Are Linear Games Inherently Bad?

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I see something like this in many, if not most, professional game reviews, "This game is awesome, but it's too linear."
Why do people think linearity is inherently bad? There have been good, linear games made: the Half Life series, Portal (I assume Portal 2 fits this too, but I haven't played it yet), the Left 4 Dead games, Bioshock, Metroid Prime, and Super Mario Bros. (all of them) leap to mind. These are all excellent games; hell, Half Life 2 is commonly considered the greatest game ever made. Every game in this list brutally linear. You play it the way the developers want you to, and that's it. (For the record, I love all these games.)

Now, I understand that if a game tries have an open world fails horribly at it, that's different. If the game thinks it's open-world, but really isn't, that's bad. But, these conditions are because the developers didn't put enough thought into the open-world design and they didn't commit to linearity. They don't commit, because they rightfully believe they will be lambasted by critics who firmly believe that linearity is inherently bad.

Are games inherently bad? Why or why not?
EDIT: Let me be clear on my position--if the levels feel like natural exploration, like Half Life, even though they're linear, then the game is good. Or the level design at least.

Because sandbox is the in thing this gen apparently.

Not by any means, there are plenty of linear games that are great. You mentioned some of them.

The problem with linear games is the developers have to know what they are doing, or the whole thing could potentially fail...

I'm personally a fan of open world games, but still love a good linear experience when it is done right.

No, its not. That won't stop me from wanting more games to be more non-linear though. If I make the comment "too linear" it doesn't necessarily mean that it makes the game bad so much as it could have been improved. Games have been and still are long linear chains of pre-planed events even if attempts have been made to wave our hands and disguise it so linearness can't be bad since all games have it.

are you calling PoP sand of time bad because it's good. linear games are good because your actions are planed around a line of where you have to go making interesting story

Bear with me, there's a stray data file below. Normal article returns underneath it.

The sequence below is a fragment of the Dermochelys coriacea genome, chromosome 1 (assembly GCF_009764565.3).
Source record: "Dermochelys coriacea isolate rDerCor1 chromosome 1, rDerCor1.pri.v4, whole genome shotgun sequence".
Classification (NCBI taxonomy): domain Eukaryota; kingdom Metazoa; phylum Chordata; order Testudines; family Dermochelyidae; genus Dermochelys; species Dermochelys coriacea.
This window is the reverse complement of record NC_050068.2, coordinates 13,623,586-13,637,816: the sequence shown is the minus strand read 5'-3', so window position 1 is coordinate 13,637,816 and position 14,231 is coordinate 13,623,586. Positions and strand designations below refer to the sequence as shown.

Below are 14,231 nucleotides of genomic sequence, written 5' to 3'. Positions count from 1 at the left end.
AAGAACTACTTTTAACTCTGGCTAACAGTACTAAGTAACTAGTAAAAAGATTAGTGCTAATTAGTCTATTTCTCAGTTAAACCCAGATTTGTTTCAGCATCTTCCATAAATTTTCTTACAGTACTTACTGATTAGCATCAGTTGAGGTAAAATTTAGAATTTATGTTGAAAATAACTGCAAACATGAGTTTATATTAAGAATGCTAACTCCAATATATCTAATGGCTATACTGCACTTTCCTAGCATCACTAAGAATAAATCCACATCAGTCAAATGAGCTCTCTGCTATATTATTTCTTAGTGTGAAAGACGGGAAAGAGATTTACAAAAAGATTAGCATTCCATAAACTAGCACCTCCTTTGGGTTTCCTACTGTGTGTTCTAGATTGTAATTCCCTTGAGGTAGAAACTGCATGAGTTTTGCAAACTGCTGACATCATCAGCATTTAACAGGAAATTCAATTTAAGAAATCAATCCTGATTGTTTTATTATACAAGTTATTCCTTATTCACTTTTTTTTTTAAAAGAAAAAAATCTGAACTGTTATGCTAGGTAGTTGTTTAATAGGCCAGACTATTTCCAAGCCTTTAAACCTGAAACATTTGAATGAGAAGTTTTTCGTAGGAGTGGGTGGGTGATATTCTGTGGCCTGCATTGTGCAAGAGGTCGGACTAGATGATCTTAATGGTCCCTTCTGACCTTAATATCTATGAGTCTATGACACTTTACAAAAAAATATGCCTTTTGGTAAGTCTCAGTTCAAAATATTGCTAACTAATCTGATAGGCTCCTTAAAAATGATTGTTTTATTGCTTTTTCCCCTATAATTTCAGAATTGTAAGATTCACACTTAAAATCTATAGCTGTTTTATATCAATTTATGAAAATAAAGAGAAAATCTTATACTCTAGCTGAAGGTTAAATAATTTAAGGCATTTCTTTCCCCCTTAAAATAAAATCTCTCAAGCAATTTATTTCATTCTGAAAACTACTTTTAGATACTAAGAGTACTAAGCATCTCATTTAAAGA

No. No game is inherently bad. It's all about the execution. Left 4 Dead is still one of my favourite games. EVER. But Sandbox styled games are becoming the new "gimmick" of modern-day videogames.

Miles000:
Not by any means, there are plenty of linear games that are great. You mentioned some of them.

The problem with linear games is the developers have to know what they are doing, or the whole thing could potentially fail...

I'm personally a fan of open world games, but still love a good linear experience when it is done right.

I agree, linear games can be great but they have to be done right, they should have a gameplay style that works with the ....linearity...ness. Bulletsotrm for example felt way to linear because the game mechanics and even the characters attitudes were all action and mayhem, the game should have given players a wider space to go nuts and have fun with that, rather than cattle-prod them through bottlenecks and corridoors over and over.

Well, I think it depends of your definition of linear. I for one don't think there are true non linear games out there (perhaps save some text based games like like MUDs). At best they offer choices of different linear branches.

But to be more to terms with the industries definition: The mentioned good linear games are linear, they do offer either some sort of freedom, or randmoness because of how the enemy AI is programmed so they react differently everytime a game is reloaded. To summarize it, you could say that they still are somewhat procedural.

On the other hand, bad linear games, like call of duty SP, have almost everything hard scripted, so each situation plays out exactly the same, and it takes away the feeling of accomplishment of improvising a solution out of a tight situation and transforms it into simply going to the more or less exact motions the designers intended.

I don't really understand why linearity has suddenly become such a "bad word". In a well-designed game you won't even notice that it's guiding you along a linear path, and many games are stronger because they're linear. It allows the creators to create a very streamlined experience for the audience (if done right) and keep the player immersed. It's a lot harder to maintain a steady flow of gameplay in a sandbox (but not impossible).

Bad is as subjective as it gets.

But, given how well things like God of War, Halo and Call of Duty sell, I'm going to guess most people don't think it is bad.

I agree, linearity isn't a bad thing. But, sandbox does seem to be the in thing, and I've probably had more fun with open world games (Morrowind comes to mind).
Actually, in some cases "too linear" could be a legitimate complaint. If I'm playing an RPG, I want freedom, exploration, non-linearity. I'm not saying everyone does, but that was a major complaint of mine about Fable.
So yeah, the complaint is overused these days thanks to the popularity of sandbox gameplay, but it can sometimes be a legitimate complaint.